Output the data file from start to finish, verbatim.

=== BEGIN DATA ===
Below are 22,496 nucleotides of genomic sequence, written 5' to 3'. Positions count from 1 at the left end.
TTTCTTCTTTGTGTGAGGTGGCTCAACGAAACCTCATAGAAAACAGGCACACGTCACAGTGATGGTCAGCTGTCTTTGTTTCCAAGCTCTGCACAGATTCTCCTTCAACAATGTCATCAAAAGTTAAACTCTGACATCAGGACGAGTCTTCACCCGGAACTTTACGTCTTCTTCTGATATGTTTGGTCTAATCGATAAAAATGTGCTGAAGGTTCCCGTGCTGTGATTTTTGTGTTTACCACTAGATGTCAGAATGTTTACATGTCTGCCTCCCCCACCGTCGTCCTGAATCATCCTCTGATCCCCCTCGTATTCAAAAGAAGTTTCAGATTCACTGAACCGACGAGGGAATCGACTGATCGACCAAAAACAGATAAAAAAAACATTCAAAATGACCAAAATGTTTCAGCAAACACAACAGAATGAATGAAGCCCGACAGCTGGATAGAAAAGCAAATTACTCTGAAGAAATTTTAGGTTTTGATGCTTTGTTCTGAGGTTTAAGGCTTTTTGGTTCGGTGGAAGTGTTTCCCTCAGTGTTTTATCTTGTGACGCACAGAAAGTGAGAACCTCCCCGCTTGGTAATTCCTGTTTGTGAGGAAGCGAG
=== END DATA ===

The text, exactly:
Below are 22,496 nucleotides of genomic sequence, written 5' to 3'. Positions count from 1 at the left end.
TTTCTTCTTTGTGTGAGGTGGCTCAACGAAACCTCATAGAAAACAGGCACACGTCACAGTGATGGTCAGCTGTCTTTGTTTCCAAGCTCTGCACAGATTCTCCTTCAACAATGTCATCAAAAGTTAAACTCTGACATCAGGACGAGTCTTCACCCGGAACTTTACGTCTTCTTCTGATATGTTTGGTCTAATCGATAAAAATGTGCTGAAGGTTCCCGTGCTGTGATTTTTGTGTTTACCACTAGATGTCAGAATGTTTACATGTCTGCCTCCCCCACCGTCGTCCTGAATCATCCTCTGATCCCCCTCGTATTCAAAAGAAGTTTCAGATTCACTGAACCGACGAGGGAATCGACTGATCGACCAAAAACAGATAAAAAAAACATTCAAAATGACCAAAATGTTTCAGCAAACACAACAGAATGAATGAAGCCCGACAGCTGGATAGAAAAGCAAATTACTCTGAAGAAATTTTAGGTTTTGATGCTTTGTTCTGAGGTTTAAGGCTTTTTGGTTCGGTGGAAGTGTTTCCCTCAGTGTTTTATCTTGTGACGCACAGAAAGTGAGAACCTCCCCGCTTGGTAATTCCTGTTTGTGAGGAAGCGAG